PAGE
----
Sustainable Lighting Leading the Way in the Fight Against Global Poverty

Sustainable Lighting Leading the Way in the Fight Against Global Poverty

At first glance, there would seem to be little or no connection between sustainable lighting and efforts to reduce global poverty. Residents who live in impoverished communities, however, might spend up to 10% of their already meager income on utility and energy costs to light their residences. Many of those residents also use inefficient kerosene lamps or lighting that burns other high-emission fuel sources, and those emissions often cause respiratory and other health problems. The World Bank reviewed this situation and realized that improving lighting in these communities can have a major effect on helping residents to escape from impoverished areas.

LED lighting is a key component in this process. Solar-powered LEDs can provide better illumination at a substantially reduced cost even for communities that have little or no connection to an electrical power grid, which may well be the case for remote regions that are distant from power plants. Immediate adoption of solar LED systems can reduce residential lighting costs by more than 60%. The initial cost of LED systems has also dropped dramatically over the past ten years with a concurrent increase in lighting efficiency. 

LED Technology Leading the Fight

LED lighting developers and manufacturers are beginning to realize the potential for expanding their markets into these communities while simultaneously helping community residents to reverse the cycles of poverty. These companies are developing low-cost sustainable lighting products that are purchased and distributed by international aid organizations to individuals and families that are typically neglected when new products enter the market.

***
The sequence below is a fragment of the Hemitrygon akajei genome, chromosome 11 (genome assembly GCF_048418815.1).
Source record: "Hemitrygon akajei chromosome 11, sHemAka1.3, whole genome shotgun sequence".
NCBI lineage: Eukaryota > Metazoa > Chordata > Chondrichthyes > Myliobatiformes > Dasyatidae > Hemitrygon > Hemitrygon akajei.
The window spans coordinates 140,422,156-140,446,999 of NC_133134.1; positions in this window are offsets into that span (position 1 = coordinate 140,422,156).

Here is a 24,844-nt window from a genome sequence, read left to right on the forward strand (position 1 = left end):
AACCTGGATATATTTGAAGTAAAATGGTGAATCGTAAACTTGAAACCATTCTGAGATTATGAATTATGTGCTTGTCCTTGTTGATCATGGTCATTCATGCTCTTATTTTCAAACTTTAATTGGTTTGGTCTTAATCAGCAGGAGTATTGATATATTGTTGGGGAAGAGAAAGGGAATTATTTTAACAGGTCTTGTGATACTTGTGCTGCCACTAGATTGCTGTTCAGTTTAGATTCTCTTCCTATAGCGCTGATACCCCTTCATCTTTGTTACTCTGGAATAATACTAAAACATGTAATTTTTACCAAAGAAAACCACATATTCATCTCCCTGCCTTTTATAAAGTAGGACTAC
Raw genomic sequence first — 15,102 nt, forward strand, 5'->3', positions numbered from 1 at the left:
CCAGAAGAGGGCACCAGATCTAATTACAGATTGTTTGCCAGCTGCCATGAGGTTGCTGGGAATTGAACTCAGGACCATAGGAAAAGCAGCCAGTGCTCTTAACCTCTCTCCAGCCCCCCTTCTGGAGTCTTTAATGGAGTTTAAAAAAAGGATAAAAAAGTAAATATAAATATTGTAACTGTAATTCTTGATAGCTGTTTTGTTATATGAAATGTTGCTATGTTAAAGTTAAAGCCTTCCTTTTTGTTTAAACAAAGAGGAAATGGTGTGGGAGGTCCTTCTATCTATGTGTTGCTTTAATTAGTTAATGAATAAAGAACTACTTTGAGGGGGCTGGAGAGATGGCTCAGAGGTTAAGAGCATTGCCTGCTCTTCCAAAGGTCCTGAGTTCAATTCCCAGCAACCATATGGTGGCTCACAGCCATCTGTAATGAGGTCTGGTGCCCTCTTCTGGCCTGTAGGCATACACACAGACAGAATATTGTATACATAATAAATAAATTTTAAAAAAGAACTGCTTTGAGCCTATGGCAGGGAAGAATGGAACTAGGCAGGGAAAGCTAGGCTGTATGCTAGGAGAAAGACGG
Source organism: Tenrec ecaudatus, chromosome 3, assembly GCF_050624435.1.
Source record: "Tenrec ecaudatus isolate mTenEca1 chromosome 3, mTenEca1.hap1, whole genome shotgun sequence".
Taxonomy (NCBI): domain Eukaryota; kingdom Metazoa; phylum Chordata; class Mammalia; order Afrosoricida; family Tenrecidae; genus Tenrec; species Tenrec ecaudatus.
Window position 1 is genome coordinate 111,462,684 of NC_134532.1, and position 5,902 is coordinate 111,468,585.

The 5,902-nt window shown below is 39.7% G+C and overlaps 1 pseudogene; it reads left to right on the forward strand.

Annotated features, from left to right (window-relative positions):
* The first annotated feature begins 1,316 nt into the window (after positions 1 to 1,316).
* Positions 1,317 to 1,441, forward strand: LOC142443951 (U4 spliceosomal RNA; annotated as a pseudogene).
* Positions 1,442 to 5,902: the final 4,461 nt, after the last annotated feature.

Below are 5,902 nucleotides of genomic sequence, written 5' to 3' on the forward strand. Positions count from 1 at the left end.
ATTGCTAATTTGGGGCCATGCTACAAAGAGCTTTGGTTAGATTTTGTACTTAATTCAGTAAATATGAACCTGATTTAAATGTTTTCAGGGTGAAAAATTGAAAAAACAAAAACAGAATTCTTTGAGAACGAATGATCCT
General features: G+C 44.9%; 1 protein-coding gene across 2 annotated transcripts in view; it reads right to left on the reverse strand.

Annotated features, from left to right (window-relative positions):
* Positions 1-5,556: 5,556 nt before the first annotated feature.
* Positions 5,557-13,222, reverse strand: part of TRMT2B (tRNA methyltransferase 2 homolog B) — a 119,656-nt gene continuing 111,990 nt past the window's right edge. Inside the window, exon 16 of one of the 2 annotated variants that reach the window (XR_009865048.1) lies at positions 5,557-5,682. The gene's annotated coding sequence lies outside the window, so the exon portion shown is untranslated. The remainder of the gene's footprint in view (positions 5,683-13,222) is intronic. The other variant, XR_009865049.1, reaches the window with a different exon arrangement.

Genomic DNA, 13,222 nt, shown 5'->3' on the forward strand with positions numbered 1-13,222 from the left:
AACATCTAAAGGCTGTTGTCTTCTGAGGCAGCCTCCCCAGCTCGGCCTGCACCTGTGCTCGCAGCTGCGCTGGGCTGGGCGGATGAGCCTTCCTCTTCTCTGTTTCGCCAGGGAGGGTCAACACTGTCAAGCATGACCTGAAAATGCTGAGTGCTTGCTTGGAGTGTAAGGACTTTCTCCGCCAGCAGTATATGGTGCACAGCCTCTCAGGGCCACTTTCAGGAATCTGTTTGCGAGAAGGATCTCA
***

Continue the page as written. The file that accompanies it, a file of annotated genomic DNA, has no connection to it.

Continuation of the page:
International non-profit organizations, such as Solar-Aid and the Global Off-Grid Lighting Association, are among the entities that have stepped into the void to help impoverished communities adopt solar-powered LED lighting systems. Solar-Aid has already delivered more than one million solar-powered lights to communities in Africa that have limited or no access to electrical grid power sources. The goal of these and other similar organizations is to teach people that using alternative power sources can reduce energy costs while providing better lighting and a healthier local environment. With more resources available for other uses, the theory is that those resources will be devoted, at least in part, to eradicating poverty.  

Poverty will frequently exacerbate health problems due to a lack of access to health care and unhealthy environmental conditions. The use of traditional fuel sources, such as kerosene, has been linked to more than 1.5 million deaths per year as a result of fires and respiratory illnesses. As solar-powered LED lighting systems are distributed in communities that have previously relied on traditional sources, the expectation is that this fatality number will fall dramatically, thus further attacking the poverty problem.